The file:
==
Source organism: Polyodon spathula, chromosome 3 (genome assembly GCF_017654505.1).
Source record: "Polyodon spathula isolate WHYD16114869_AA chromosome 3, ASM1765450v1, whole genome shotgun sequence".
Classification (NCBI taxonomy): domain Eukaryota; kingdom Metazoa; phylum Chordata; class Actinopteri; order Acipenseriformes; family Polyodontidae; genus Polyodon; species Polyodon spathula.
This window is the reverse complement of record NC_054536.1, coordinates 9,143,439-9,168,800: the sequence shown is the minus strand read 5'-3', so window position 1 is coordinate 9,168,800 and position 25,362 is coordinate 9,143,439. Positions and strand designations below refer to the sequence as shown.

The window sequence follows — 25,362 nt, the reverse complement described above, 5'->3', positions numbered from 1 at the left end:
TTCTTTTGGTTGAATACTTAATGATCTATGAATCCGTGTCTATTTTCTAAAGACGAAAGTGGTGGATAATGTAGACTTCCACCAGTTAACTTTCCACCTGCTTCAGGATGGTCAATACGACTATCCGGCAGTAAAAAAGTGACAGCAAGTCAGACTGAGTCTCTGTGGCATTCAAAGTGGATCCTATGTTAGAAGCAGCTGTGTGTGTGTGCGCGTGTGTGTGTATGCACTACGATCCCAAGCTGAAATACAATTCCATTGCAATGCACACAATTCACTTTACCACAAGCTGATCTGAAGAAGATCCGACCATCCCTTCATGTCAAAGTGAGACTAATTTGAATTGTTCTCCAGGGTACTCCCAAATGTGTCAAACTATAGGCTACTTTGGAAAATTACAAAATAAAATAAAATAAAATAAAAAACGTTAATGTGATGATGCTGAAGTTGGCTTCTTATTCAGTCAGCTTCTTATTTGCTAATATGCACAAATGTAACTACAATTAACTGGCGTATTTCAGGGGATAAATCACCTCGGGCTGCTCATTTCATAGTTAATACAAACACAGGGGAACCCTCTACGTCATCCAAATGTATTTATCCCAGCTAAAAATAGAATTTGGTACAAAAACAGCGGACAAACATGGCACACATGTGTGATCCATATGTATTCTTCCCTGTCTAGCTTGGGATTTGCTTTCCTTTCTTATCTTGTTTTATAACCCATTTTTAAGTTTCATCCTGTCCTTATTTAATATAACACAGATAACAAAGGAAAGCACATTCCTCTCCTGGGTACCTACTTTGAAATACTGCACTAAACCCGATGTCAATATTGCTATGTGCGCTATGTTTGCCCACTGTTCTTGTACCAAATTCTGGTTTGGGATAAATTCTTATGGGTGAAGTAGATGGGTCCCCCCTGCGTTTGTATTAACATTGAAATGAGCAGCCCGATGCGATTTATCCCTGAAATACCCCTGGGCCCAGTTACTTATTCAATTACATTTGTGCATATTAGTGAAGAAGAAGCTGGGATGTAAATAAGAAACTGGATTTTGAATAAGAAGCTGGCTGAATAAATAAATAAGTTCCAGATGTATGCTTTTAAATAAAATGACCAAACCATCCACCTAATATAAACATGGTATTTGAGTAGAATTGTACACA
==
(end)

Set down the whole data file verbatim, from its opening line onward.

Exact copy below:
Source organism: Polyodon spathula, chromosome 3 (genome assembly GCF_017654505.1).
Source record: "Polyodon spathula isolate WHYD16114869_AA chromosome 3, ASM1765450v1, whole genome shotgun sequence".
Classification (NCBI taxonomy): domain Eukaryota; kingdom Metazoa; phylum Chordata; class Actinopteri; order Acipenseriformes; family Polyodontidae; genus Polyodon; species Polyodon spathula.
This window is the reverse complement of record NC_054536.1, coordinates 9,143,439-9,168,800: the sequence shown is the minus strand read 5'-3', so window position 1 is coordinate 9,168,800 and position 25,362 is coordinate 9,143,439. Positions and strand designations below refer to the sequence as shown.

The window sequence follows — 25,362 nt, the reverse complement described above, 5'->3', positions numbered from 1 at the left end:
TTCTTTTGGTTGAATACTTAATGATCTATGAATCCGTGTCTATTTTCTAAAGACGAAAGTGGTGGATAATGTAGACTTCCACCAGTTAACTTTCCACCTGCTTCAGGATGGTCAATACGACTATCCGGCAGTAAAAAAGTGACAGCAAGTCAGACTGAGTCTCTGTGGCATTCAAAGTGGATCCTATGTTAGAAGCAGCTGTGTGTGTGTGCGCGTGTGTGTGTATGCACTACGATCCCAAGCTGAAATACAATTCCATTGCAATGCACACAATTCACTTTACCACAAGCTGATCTGAAGAAGATCCGACCATCCCTTCATGTCAAAGTGAGACTAATTTGAATTGTTCTCCAGGGTACTCCCAAATGTGTCAAACTATAGGCTACTTTGGAAAATTACAAAATAAAATAAAATAAAATAAAAAACGTTAATGTGATGATGCTGAAGTTGGCTTCTTATTCAGTCAGCTTCTTATTTGCTAATATGCACAAATGTAACTACAATTAACTGGCGTATTTCAGGGGATAAATCACCTCGGGCTGCTCATTTCATAGTTAATACAAACACAGGGGAACCCTCTACGTCATCCAAATGTATTTATCCCAGCTAAAAATAGAATTTGGTACAAAAACAGCGGACAAACATGGCACACATGTGTGATCCATATGTATTCTTCCCTGTCTAGCTTGGGATTTGCTTTCCTTTCTTATCTTGTTTTATAACCCATTTTTAAGTTTCATCCTGTCCTTATTTAATATAACACAGATAACAAAGGAAAGCACATTCCTCTCCTGGGTACCTACTTTGAAATACTGCACTAAACCCGATGTCAATATTGCTATGTGCGCTATGTTTGCCCACTGTTCTTGTACCAAATTCTGGTTTGGGATAAATTCTTATGGGTGAAGTAGATGGGTCCCCCCTGCGTTTGTATTAACATTGAAATGAGCAGCCCGATGCGATTTATCCCTGAAATACCCCTGGGCCCAGTTACTTATTCAATTACATTTGTGCATATTAGTGAAGAAGAAGCTGGGATGTAAATAAGAAACTGGATTTTGAATAAGAAGCTGGCTGAATAAATAAATAAGTTCCAGATGTATGCTTTTAAATAAAATGACCAAACCATCCACCTAATATAAACATGGTATTTGAGTAGAATTGTACACA